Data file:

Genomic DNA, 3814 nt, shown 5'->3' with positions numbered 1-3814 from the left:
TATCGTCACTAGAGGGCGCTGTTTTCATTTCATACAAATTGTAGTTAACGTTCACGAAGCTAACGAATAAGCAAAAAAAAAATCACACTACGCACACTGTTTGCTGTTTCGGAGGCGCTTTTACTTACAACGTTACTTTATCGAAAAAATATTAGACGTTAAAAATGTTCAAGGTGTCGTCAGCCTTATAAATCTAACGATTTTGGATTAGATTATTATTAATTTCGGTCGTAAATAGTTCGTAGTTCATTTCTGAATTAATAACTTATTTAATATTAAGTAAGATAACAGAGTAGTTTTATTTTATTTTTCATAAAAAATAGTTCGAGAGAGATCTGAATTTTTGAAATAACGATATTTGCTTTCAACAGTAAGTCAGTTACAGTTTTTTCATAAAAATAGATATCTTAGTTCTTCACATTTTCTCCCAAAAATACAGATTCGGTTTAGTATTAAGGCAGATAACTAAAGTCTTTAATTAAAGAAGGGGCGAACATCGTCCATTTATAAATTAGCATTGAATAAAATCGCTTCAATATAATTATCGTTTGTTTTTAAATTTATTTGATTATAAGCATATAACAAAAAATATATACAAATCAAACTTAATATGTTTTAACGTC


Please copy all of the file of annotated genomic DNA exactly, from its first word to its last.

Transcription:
Genomic DNA, 3814 nt, shown 5'->3' with positions numbered 1-3814 from the left:
TATCGTCACTAGAGGGCGCTGTTTTCATTTCATACAAATTGTAGTTAACGTTCACGAAGCTAACGAATAAGCAAAAAAAAAATCACACTACGCACACTGTTTGCTGTTTCGGAGGCGCTTTTACTTACAACGTTACTTTATCGAAAAAATATTAGACGTTAAAAATGTTCAAGGTGTCGTCAGCCTTATAAATCTAACGATTTTGGATTAGATTATTATTAATTTCGGTCGTAAATAGTTCGTAGTTCATTTCTGAATTAATAACTTATTTAATATTAAGTAAGATAACAGAGTAGTTTTATTTTATTTTTCATAAAAAATAGTTCGAGAGAGATCTGAATTTTTGAAATAACGATATTTGCTTTCAACAGTAAGTCAGTTACAGTTTTTTCATAAAAATAGATATCTTAGTTCTTCACATTTTCTCCCAAAAATACAGATTCGGTTTAGTATTAAGGCAGATAACTAAAGTCTTTAATTAAAGAAGGGGCGAACATCGTCCATTTATAAATTAGCATTGAATAAAATCGCTTCAATATAATTATCGTTTGTTTTTAAATTTATTTGATTATAAGCATATAACAAAAAATATATACAAATCAAACTTAATATGTTTTAACGTC